Original article can be found here:  http://smdp.com

Hawaiian Airlines Boeing 717-22A, N479HA: Incident occurred January 13, 2016 in Kahului, Maui County, Hawaii

Date: 13-JAN-16
Time: 01:13:00Z
Regis#: N479HA
Aircraft Make: BOEING
Aircraft Model: 717
Event Type: Incident
Damage: Unknown
Activity: Commercial
Flight Phase: UNKNOWN (UNK)
Aircraft Operator: HAL-Hawaiian Airlines
Flight Number: HAL226
FAA Flight Standards District Office: FAA Honolulu FSDO-13
City: KAHULUI
State: Hawaii

N479HA HAWAIIAN AIRLINES FLIGHT HAL226 BOEING 717 AIRCRAFT LANDED WITHOUT INCIDENT WITH SMOKE IN THE COCKPIT, NO INJURIES, DAMAGE UNKNOWN AS IT WAS DISCOVERED AN EXTINGUISHED FIRE IN THE CARGO. KAHULUI, HAWAII


HAWAIIAN AIRLINES INC: http://registry.faa.gov/N479HA

Does autopilot dull the skills of U.S. airline pilots?

The National Transportation Safety Board said the pilots of Asiana Airlines Flight 214 were confused by the plane’s technology, which directly resulted in the 2013 crash as the plane landed in San Francisco.



Pilots are so used to using automation technology in the cockpit that experts are worried that some of them lack the skills to manually fly planes.

That concern was summarized by the inspector general at the U.S. Department of Transportation, who took the Federal Aviation Administration to task this month, saying the agency does not know how many pilots are capable of actually taking the controls if their electronic systems go dark.

“While airlines have long used automation safely to improve efficiency and reduce pilot workload, several recent accidents, including the July 2013 crash of Asiana Airlines flight 214, have shown that pilots who typically fly with automation can make errors when confronted with an unexpected event or transitioning to manual flying,” the inspector general said in a letter to the FAA .

Asiana Airlines Flight 214 crashed while the pilots were attempting a landing at San Francisco International Airport. The National Transportation Safety Board determined that the crew’s reliance on automation was a contributing factor.

“We’ve recommended that pilots have more opportunity to practice manually flying the aircraft,” said Robert L. Sumwalt, who spent 32 years as an airline pilot before joining the NTSB in 2006, pointing to the issues raised by his own agency.

The FAA responded to the inspector general’s letter with a commitment to enhance training requirements.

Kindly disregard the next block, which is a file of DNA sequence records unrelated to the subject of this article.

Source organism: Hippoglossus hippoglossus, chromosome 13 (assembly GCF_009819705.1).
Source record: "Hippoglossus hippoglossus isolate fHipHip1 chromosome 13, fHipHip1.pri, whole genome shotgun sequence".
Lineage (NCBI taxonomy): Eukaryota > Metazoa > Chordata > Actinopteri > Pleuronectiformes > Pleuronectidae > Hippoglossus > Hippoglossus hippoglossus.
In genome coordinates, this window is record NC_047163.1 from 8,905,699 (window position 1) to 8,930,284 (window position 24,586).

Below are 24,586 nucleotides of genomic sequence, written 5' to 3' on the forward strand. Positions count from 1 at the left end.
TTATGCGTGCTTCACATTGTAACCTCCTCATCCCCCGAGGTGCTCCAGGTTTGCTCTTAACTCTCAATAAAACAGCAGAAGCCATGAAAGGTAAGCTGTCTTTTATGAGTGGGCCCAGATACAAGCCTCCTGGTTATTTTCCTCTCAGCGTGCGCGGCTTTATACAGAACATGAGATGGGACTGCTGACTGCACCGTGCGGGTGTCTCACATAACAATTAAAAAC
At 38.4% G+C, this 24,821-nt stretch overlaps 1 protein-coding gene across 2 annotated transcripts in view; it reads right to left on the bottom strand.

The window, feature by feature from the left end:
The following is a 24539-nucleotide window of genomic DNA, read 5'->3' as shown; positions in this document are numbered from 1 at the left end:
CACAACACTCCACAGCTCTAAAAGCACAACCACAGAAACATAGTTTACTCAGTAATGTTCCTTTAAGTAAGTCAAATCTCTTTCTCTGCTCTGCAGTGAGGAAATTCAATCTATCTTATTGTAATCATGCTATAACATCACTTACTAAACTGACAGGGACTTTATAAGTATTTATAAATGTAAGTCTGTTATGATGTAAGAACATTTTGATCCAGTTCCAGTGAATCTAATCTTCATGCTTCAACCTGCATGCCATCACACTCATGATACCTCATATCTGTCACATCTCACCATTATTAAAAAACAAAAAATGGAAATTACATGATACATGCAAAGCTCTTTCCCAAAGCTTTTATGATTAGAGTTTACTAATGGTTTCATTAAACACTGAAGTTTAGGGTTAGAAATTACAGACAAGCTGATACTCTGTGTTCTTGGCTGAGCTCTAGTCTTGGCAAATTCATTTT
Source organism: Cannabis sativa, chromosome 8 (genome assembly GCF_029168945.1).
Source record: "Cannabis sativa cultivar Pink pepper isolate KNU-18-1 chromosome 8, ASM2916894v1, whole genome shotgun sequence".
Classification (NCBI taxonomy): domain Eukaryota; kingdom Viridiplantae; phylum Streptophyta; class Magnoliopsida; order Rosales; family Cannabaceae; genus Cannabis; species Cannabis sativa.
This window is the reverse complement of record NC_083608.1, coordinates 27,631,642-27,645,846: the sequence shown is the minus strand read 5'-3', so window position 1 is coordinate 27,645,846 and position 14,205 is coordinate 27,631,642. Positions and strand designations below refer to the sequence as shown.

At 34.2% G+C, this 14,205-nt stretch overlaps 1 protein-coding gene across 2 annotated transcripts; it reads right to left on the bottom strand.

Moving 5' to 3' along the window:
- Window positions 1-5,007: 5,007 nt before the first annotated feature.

“A well-trained flight crew is the single most important safety asset on any flight,” the Air Line Pilots Association said in response to the inspector general’s letter. “Airline pilots’ skills are continuously monitored throughout their careers. ALPA supports the Federal Aviation Administration’s proven effectiveness in its oversight of pilot training.”

The auto­pilot, developed by Sperry Corp. in 1912, is so ubiquitous that pilots commonly refer to it as “George.” It’s a safe bet that even before the captain turns off the seat belt sign, “George” is flying the plane.

Twentieth-century pilots had to enter much of the data needed for their auto­pilot systems, but now much of it is electronically uploaded into the plane’s flight management system. Cockpits are so loaded with electronics that planes virtually fly themselves, although the FAA requires pilots to be hands-on for takeoffs and landings while a plane is below 500 feet.

In addition to the auto­pilot, pilots use a new system known as En Route Automation Modernization, which governs their routing and helps them get around congested air space and bad weather.

“The changes that have been made in the past decade have been monumental,” Sumwalt said.

But there are situations in which a pilot’s skill at the controls will determine the fate of the airplane. When pilots respond successfully, the event makes no news. When they don’t, however, their failure can make for gruesome reading.

In 2009, a Colgan Air flight from Newark to Buffalo crashed after its pilots fumbled when a stall warning went off. The crash killed 50.

The same year, an Air France plane en route from Brazil to Paris crashed into the Atlantic Ocean after the auto­pilot malfunctioned and crew error caused the plan to stall. All 228 aboard died.